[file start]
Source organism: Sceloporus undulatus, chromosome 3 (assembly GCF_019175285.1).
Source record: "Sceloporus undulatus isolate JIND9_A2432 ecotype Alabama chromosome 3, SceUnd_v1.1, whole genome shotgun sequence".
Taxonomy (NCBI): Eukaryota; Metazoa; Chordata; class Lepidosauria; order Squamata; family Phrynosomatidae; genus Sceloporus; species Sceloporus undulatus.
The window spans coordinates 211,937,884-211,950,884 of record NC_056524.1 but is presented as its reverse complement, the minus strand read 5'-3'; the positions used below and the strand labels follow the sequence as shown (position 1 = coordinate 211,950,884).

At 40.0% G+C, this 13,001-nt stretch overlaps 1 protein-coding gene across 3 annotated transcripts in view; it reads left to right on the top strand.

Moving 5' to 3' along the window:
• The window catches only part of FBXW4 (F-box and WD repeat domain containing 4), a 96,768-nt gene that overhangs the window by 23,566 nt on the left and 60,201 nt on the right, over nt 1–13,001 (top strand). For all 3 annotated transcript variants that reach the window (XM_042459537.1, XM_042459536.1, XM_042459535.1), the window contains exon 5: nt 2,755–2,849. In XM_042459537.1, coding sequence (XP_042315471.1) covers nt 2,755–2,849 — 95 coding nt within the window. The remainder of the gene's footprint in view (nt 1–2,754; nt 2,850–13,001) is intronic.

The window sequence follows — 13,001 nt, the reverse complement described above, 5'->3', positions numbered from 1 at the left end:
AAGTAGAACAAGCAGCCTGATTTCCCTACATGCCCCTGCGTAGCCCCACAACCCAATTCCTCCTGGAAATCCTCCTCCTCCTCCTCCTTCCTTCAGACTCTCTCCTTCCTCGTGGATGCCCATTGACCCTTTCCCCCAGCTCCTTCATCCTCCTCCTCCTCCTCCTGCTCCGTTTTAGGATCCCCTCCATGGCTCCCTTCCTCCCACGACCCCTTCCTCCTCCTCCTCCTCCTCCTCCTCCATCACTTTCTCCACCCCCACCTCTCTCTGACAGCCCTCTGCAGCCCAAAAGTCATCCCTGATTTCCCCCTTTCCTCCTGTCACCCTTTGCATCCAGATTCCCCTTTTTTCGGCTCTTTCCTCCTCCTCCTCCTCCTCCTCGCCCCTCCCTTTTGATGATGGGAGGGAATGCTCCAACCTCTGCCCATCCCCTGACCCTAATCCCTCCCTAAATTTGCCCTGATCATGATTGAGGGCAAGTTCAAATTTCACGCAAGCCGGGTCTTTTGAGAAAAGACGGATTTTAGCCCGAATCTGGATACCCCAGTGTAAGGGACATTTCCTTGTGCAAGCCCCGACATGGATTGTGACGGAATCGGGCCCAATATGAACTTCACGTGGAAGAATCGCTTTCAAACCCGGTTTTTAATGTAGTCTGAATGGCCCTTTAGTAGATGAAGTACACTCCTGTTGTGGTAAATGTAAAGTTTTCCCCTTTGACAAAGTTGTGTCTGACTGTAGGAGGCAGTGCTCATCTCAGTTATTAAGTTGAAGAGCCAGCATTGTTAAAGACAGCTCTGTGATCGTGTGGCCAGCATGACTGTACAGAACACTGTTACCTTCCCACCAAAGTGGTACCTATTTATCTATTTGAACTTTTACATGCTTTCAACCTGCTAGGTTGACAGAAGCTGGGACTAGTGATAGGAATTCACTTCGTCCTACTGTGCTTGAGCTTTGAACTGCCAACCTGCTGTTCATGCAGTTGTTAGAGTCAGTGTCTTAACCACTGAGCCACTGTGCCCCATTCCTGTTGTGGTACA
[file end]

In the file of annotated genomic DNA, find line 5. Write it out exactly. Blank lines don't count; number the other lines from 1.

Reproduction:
At 40.0% G+C, this 13,001-nt stretch overlaps 1 protein-coding gene across 3 annotated transcripts in view; it reads left to right on the top strand.